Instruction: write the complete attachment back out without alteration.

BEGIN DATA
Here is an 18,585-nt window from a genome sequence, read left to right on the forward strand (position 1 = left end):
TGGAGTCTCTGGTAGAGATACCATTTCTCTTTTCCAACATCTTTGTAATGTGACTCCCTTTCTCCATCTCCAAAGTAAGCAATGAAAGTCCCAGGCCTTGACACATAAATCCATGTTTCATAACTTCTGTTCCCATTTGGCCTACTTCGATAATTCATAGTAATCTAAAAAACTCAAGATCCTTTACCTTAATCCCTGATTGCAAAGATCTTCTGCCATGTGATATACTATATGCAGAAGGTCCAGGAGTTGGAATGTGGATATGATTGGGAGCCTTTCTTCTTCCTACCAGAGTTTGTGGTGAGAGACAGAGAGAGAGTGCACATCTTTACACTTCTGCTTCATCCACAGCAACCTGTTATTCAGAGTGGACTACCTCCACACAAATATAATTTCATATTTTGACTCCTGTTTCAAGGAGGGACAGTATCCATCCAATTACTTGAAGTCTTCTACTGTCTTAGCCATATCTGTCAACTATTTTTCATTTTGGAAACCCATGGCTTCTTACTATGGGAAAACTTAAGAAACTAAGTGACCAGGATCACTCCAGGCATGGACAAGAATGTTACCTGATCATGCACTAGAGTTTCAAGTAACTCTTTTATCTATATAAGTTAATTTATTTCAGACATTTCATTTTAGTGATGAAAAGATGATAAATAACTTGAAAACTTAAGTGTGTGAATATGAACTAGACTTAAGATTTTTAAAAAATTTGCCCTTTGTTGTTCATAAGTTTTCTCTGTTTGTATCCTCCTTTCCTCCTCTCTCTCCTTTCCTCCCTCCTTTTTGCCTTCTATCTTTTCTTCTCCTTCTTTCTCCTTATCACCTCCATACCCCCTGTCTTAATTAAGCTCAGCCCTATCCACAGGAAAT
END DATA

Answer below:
Here is an 18,585-nt window from a genome sequence, read left to right on the forward strand (position 1 = left end):
TGGAGTCTCTGGTAGAGATACCATTTCTCTTTTCCAACATCTTTGTAATGTGACTCCCTTTCTCCATCTCCAAAGTAAGCAATGAAAGTCCCAGGCCTTGACACATAAATCCATGTTTCATAACTTCTGTTCCCATTTGGCCTACTTCGATAATTCATAGTAATCTAAAAAACTCAAGATCCTTTACCTTAATCCCTGATTGCAAAGATCTTCTGCCATGTGATATACTATATGCAGAAGGTCCAGGAGTTGGAATGTGGATATGATTGGGAGCCTTTCTTCTTCCTACCAGAGTTTGTGGTGAGAGACAGAGAGAGAGTGCACATCTTTACACTTCTGCTTCATCCACAGCAACCTGTTATTCAGAGTGGACTACCTCCACACAAATATAATTTCATATTTTGACTCCTGTTTCAAGGAGGGACAGTATCCATCCAATTACTTGAAGTCTTCTACTGTCTTAGCCATATCTGTCAACTATTTTTCATTTTGGAAACCCATGGCTTCTTACTATGGGAAAACTTAAGAAACTAAGTGACCAGGATCACTCCAGGCATGGACAAGAATGTTACCTGATCATGCACTAGAGTTTCAAGTAACTCTTTTATCTATATAAGTTAATTTATTTCAGACATTTCATTTTAGTGATGAAAAGATGATAAATAACTTGAAAACTTAAGTGTGTGAATATGAACTAGACTTAAGATTTTTAAAAAATTTGCCCTTTGTTGTTCATAAGTTTTCTCTGTTTGTATCCTCCTTTCCTCCTCTCTCTCCTTTCCTCCCTCCTTTTTGCCTTCTATCTTTTCTTCTCCTTCTTTCTCCTTATCACCTCCATACCCCCTGTCTTAATTAAGCTCAGCCCTATCCACAGGAAAT